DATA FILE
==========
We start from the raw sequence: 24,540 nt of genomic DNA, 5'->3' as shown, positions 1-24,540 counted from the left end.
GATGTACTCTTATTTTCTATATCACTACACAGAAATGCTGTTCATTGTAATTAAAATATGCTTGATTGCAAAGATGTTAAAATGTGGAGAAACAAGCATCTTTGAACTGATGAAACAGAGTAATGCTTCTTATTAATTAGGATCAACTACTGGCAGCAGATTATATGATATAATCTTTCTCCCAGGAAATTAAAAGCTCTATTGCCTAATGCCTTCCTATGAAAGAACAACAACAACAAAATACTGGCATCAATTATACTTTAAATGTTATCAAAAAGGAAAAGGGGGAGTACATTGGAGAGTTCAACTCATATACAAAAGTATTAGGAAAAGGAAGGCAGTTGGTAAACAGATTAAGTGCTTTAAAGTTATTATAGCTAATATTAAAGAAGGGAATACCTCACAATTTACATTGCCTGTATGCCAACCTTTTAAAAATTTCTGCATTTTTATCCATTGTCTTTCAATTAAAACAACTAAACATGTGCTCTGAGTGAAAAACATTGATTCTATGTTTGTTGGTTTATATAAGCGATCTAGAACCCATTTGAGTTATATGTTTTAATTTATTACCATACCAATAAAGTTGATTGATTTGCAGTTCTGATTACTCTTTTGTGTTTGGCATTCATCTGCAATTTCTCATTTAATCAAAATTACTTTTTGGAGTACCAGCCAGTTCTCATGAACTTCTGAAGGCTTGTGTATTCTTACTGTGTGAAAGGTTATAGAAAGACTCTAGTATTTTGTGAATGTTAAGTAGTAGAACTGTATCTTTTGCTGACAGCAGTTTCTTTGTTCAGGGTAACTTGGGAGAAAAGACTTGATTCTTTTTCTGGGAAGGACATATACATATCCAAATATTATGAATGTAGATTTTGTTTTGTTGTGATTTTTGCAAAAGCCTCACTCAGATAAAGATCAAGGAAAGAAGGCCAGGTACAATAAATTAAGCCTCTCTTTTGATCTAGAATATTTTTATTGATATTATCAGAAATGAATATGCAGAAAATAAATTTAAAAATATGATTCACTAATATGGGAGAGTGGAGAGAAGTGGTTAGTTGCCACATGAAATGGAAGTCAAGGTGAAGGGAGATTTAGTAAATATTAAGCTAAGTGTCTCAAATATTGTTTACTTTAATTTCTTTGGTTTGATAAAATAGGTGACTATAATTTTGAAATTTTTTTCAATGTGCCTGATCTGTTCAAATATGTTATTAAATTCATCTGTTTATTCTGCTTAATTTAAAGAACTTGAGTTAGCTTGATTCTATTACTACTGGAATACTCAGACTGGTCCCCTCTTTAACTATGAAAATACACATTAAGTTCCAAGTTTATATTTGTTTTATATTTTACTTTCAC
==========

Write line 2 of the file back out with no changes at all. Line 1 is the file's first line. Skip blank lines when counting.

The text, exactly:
GATGTACTCTTATTTTCTATATCACTACACAGAAATGCTGTTCATTGTAATTAAAATATGCTTGATTGCAAAGATGTTAAAATGTGGAGAAACAAGCATCTTTGAACTGATGAAACAGAGTAATGCTTCTTATTAATTAGGATCAACTACTGGCAGCAGATTATATGATATAATCTTTCTCCCAGGAAATTAAAAGCTCTATTGCCTAATGCCTTCCTATGAAAGAACAACAACAACAAAATACTGGCATCAATTATACTTTAAATGTTATCAAAAAGGAAAAGGGGGAGTACATTGGAGAGTTCAACTCATATACAAAAGTATTAGGAAAAGGAAGGCAGTTGGTAAACAGATTAAGTGCTTTAAAGTTATTATAGCTAATATTAAAGAAGGGAATACCTCACAATTTACATTGCCTGTATGCCAACCTTTTAAAAATTTCTGCATTTTTATCCATTGTCTTTCAATTAAAACAACTAAACATGTGCTCTGAGTGAAAAACATTGATTCTATGTTTGTTGGTTTATATAAGCGATCTAGAACCCATTTGAGTTATATGTTTTAATTTATTACCATACCAATAAAGTTGATTGATTTGCAGTTCTGATTACTCTTTTGTGTTTGGCATTCATCTGCAATTTCTCATTTAATCAAAATTACTTTTTGGAGTACCAGCCAGTTCTCATGAACTTCTGAAGGCTTGTGTATTCTTACTGTGTGAAAGGTTATAGAAAGACTCTAGTATTTTGTGAATGTTAAGTAGTAGAACTGTATCTTTTGCTGACAGCAGTTTCTTTGTTCAGGGTAACTTGGGAGAAAAGACTTGATTCTTTTTCTGGGAAGGACATATACATATCCAAATATTATGAATGTAGATTTTGTTTTGTTGTGATTTTTGCAAAAGCCTCACTCAGATAAAGATCAAGGAAAGAAGGCCAGGTACAATAAATTAAGCCTCTCTTTTGATCTAGAATATTTTTATTGATATTATCAGAAATGAATATGCAGAAAATAAATTTAAAAATATGATTCACTAATATGGGAGAGTGGAGAGAAGTGGTTAGTTGCCACATGAAATGGAAGTCAAGGTGAAGGGAGATTTAGTAAATATTAAGCTAAGTGTCTCAAATATTGTTTACTTTAATTTCTTTGGTTTGATAAAATAGGTGACTATAATTTTGAAATTTTTTTCAATGTGCCTGATCTGTTCAAATATGTTATTAAATTCATCTGTTTATTCTGCTTAATTTAAAGAACTTGAGTTAGCTTGATTCTATTACTACTGGAATACTCAGACTGGTCCCCTCTTTAACTATGAAAATACACATTAAGTTCCAAGTTTATATTTGTTTTATATTTTACTTTCAC